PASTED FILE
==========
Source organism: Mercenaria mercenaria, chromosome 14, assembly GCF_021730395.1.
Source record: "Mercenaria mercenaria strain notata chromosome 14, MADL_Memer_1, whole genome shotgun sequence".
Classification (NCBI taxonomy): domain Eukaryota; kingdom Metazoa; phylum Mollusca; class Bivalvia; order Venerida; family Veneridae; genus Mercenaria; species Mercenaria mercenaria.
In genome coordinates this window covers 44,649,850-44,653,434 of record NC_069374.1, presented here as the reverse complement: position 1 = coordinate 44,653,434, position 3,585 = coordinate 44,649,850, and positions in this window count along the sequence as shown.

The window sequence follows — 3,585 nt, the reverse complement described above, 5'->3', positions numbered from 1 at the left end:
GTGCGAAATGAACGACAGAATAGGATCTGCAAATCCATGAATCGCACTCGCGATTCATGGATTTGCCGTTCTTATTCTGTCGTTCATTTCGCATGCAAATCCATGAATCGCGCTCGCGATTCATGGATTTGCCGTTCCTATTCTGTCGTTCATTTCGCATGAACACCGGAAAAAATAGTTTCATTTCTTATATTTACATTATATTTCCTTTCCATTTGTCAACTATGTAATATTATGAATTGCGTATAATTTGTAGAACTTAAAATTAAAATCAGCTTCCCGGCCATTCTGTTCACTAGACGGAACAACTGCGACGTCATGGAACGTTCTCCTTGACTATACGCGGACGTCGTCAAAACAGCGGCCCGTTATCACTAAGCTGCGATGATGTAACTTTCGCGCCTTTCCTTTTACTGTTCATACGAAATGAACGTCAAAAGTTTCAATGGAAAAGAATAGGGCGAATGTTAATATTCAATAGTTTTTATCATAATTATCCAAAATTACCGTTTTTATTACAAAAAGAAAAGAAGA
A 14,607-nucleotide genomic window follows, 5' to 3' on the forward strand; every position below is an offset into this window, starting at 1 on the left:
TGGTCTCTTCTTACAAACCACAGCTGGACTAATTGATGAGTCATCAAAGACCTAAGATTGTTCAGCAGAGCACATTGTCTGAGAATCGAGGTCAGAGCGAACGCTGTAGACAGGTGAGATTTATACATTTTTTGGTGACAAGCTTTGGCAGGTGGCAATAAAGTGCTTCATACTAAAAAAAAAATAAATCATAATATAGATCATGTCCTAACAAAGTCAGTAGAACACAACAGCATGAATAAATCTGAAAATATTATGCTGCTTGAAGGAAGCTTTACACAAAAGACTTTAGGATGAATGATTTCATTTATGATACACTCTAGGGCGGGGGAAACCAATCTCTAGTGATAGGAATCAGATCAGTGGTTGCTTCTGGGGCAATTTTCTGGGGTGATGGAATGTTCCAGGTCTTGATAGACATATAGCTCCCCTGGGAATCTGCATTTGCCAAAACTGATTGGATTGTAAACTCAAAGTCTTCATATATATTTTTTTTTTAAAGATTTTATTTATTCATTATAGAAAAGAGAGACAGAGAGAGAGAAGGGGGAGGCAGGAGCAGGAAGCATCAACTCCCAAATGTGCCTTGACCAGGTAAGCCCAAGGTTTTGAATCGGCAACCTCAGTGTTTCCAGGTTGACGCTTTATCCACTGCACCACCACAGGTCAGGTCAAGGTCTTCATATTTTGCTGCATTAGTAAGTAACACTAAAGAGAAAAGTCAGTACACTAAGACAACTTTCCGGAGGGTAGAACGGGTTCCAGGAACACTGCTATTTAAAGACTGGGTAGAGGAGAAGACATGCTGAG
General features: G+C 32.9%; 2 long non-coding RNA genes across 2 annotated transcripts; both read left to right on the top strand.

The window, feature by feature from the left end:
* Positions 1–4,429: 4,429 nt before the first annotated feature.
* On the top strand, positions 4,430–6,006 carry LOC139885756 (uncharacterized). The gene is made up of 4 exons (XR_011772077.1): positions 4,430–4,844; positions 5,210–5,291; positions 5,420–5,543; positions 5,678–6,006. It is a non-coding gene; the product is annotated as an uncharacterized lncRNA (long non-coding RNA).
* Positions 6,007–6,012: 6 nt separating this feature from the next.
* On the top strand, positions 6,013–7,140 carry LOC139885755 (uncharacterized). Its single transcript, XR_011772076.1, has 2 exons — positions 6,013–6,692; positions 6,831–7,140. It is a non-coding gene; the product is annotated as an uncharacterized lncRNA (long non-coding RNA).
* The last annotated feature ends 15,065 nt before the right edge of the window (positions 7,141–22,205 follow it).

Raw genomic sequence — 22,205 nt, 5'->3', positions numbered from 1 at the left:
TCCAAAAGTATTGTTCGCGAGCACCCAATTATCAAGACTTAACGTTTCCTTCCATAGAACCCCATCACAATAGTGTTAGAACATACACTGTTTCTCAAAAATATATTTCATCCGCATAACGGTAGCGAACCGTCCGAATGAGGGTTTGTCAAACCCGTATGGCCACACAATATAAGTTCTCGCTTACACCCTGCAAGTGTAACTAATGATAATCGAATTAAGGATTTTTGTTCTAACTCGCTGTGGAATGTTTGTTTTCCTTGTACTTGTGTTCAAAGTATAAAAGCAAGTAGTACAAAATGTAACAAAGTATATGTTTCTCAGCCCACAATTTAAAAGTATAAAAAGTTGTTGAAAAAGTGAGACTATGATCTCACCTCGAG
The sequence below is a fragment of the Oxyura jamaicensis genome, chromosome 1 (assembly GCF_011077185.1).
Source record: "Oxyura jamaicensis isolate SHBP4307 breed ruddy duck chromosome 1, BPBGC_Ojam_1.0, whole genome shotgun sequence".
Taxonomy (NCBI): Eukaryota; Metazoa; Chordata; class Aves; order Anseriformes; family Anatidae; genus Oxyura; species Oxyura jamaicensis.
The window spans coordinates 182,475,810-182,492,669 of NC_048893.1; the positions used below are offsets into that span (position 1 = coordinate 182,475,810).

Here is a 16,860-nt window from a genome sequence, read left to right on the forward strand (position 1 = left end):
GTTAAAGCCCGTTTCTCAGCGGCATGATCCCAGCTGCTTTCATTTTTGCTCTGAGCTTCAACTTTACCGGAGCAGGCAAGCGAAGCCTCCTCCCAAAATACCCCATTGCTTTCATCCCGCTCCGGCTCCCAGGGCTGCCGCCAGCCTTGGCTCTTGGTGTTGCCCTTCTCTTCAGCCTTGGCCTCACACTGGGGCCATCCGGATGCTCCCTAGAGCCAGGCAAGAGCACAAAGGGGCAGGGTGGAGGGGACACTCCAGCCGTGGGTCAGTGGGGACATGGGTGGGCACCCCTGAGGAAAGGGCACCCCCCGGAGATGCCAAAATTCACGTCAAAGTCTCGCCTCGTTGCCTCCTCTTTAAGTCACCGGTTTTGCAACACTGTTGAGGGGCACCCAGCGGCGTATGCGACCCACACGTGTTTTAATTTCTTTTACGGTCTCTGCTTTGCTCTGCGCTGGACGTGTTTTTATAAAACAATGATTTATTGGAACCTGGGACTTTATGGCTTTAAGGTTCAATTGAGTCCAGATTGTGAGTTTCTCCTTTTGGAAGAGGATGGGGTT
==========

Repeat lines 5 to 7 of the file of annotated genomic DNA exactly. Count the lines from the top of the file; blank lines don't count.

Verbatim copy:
The window sequence follows — 3,585 nt, the reverse complement described above, 5'->3', positions numbered from 1 at the left end:
GTGCGAAATGAACGACAGAATAGGATCTGCAAATCCATGAATCGCACTCGCGATTCATGGATTTGCCGTTCTTATTCTGTCGTTCATTTCGCATGCAAATCCATGAATCGCGCTCGCGATTCATGGATTTGCCGTTCCTATTCTGTCGTTCATTTCGCATGAACACCGGAAAAAATAGTTTCATTTCTTATATTTACATTATATTTCCTTTCCATTTGTCAACTATGTAATATTATGAATTGCGTATAATTTGTAGAACTTAAAATTAAAATCAGCTTCCCGGCCATTCTGTTCACTAGACGGAACAACTGCGACGTCATGGAACGTTCTCCTTGACTATACGCGGACGTCGTCAAAACAGCGGCCCGTTATCACTAAGCTGCGATGATGTAACTTTCGCGCCTTTCCTTTTACTGTTCATACGAAATGAACGTCAAAAGTTTCAATGGAAAAGAATAGGGCGAATGTTAATATTCAATAGTTTTTATCATAATTATCCAAAATTACCGTTTTTATTACAAAAAGAAAAGAAGA
A 14,607-nucleotide genomic window follows, 5' to 3' on the forward strand; every position below is an offset into this window, starting at 1 on the left: